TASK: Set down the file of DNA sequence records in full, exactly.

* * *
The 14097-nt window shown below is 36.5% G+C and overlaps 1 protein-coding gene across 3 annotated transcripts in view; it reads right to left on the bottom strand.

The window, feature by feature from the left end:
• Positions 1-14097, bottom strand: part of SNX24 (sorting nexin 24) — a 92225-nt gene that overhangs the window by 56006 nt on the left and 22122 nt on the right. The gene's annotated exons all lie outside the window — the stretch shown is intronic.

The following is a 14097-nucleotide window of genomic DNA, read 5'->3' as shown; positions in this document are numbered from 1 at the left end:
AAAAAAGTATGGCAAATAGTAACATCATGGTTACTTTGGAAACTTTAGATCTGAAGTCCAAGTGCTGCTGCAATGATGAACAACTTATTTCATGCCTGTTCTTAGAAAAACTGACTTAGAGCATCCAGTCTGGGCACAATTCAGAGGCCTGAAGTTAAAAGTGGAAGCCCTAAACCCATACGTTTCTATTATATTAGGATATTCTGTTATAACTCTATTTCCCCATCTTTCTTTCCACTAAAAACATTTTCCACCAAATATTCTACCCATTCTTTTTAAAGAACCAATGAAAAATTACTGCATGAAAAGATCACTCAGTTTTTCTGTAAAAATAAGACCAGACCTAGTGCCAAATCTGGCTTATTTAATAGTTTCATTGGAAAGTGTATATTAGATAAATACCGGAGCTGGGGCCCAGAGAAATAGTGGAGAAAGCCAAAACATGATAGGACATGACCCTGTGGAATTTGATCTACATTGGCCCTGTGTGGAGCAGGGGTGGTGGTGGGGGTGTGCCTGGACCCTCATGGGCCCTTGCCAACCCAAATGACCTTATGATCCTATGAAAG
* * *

The 14097-nt window shown below is 36.5% G+C and overlaps 1 protein-coding gene across 3 annotated transcripts in view; it reads right to left on the bottom strand.

The window, feature by feature from the left end:
• Positions 1-14097, bottom strand: part of SNX24 (sorting nexin 24) — a 92225-nt gene that overhangs the window by 56006 nt on the left and 22122 nt on the right. The gene's annotated exons all lie outside the window — the stretch shown is intronic.

The following is a 14097-nucleotide window of genomic DNA, read 5'->3' as shown; positions in this document are numbered from 1 at the left end:
AAAAAAGTATGGCAAATAGTAACATCATGGTTACTTTGGAAACTTTAGATCTGAAGTCCAAGTGCTGCTGCAATGATGAACAACTTATTTCATGCCTGTTCTTAGAAAAACTGACTTAGAGCATCCAGTCTGGGCACAATTCAGAGGCCTGAAGTTAAAAGTGGAAGCCCTAAACCCATACGTTTCTATTATATTAGGATATTCTGTTATAACTCTATTTCCCCATCTTTCTTTCCACTAAAAACATTTTCCACCAAATATTCTACCCATTCTTTTTAAAGAACCAATGAAAAATTACTGCATGAAAAGATCACTCAGTTTTTCTGTAAAAATAAGACCAGACCTAGTGCCAAATCTGGCTTATTTAATAGTTTCATTGGAAAGTGTATATTAGATAAATACCGGAGCTGGGGCCCAGAGAAATAGTGGAGAAAGCCAAAACATGATAGGACATGACCCTGTGGAATTTGATCTACATTGGCCCTGTGTGGAGCAGGGGTGGTGGTGGGGGTGTGCCTGGACCCTCATGGGCCCTTGCCAACCCAAATGACCTTATGATCCTATGAAAG